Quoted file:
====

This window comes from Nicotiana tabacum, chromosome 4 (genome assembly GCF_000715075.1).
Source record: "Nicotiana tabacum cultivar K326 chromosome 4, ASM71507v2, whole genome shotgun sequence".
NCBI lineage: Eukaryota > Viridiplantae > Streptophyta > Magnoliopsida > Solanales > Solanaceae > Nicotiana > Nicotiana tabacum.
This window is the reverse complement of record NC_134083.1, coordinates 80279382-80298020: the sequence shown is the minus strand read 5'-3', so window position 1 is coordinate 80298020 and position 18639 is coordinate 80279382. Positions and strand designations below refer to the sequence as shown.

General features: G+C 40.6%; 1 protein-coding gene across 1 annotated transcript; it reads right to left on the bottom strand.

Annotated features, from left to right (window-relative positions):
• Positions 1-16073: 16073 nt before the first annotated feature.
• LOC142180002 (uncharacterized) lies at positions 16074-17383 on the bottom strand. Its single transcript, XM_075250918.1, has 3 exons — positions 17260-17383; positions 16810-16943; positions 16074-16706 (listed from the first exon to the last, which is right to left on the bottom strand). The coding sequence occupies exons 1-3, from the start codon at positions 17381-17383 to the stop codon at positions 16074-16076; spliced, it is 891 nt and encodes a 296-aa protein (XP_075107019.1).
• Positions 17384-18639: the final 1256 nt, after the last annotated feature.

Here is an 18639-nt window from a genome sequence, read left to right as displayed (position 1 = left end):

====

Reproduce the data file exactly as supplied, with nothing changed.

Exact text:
This window comes from Nicotiana tabacum, chromosome 4 (genome assembly GCF_000715075.1).
Source record: "Nicotiana tabacum cultivar K326 chromosome 4, ASM71507v2, whole genome shotgun sequence".
NCBI lineage: Eukaryota > Viridiplantae > Streptophyta > Magnoliopsida > Solanales > Solanaceae > Nicotiana > Nicotiana tabacum.
This window is the reverse complement of record NC_134083.1, coordinates 80279382-80298020: the sequence shown is the minus strand read 5'-3', so window position 1 is coordinate 80298020 and position 18639 is coordinate 80279382. Positions and strand designations below refer to the sequence as shown.

General features: G+C 40.6%; 1 protein-coding gene across 1 annotated transcript; it reads right to left on the bottom strand.

Annotated features, from left to right (window-relative positions):
• Positions 1-16073: 16073 nt before the first annotated feature.
• LOC142180002 (uncharacterized) lies at positions 16074-17383 on the bottom strand. Its single transcript, XM_075250918.1, has 3 exons — positions 17260-17383; positions 16810-16943; positions 16074-16706 (listed from the first exon to the last, which is right to left on the bottom strand). The coding sequence occupies exons 1-3, from the start codon at positions 17381-17383 to the stop codon at positions 16074-16076; spliced, it is 891 nt and encodes a 296-aa protein (XP_075107019.1).
• Positions 17384-18639: the final 1256 nt, after the last annotated feature.

Here is an 18639-nt window from a genome sequence, read left to right as displayed (position 1 = left end):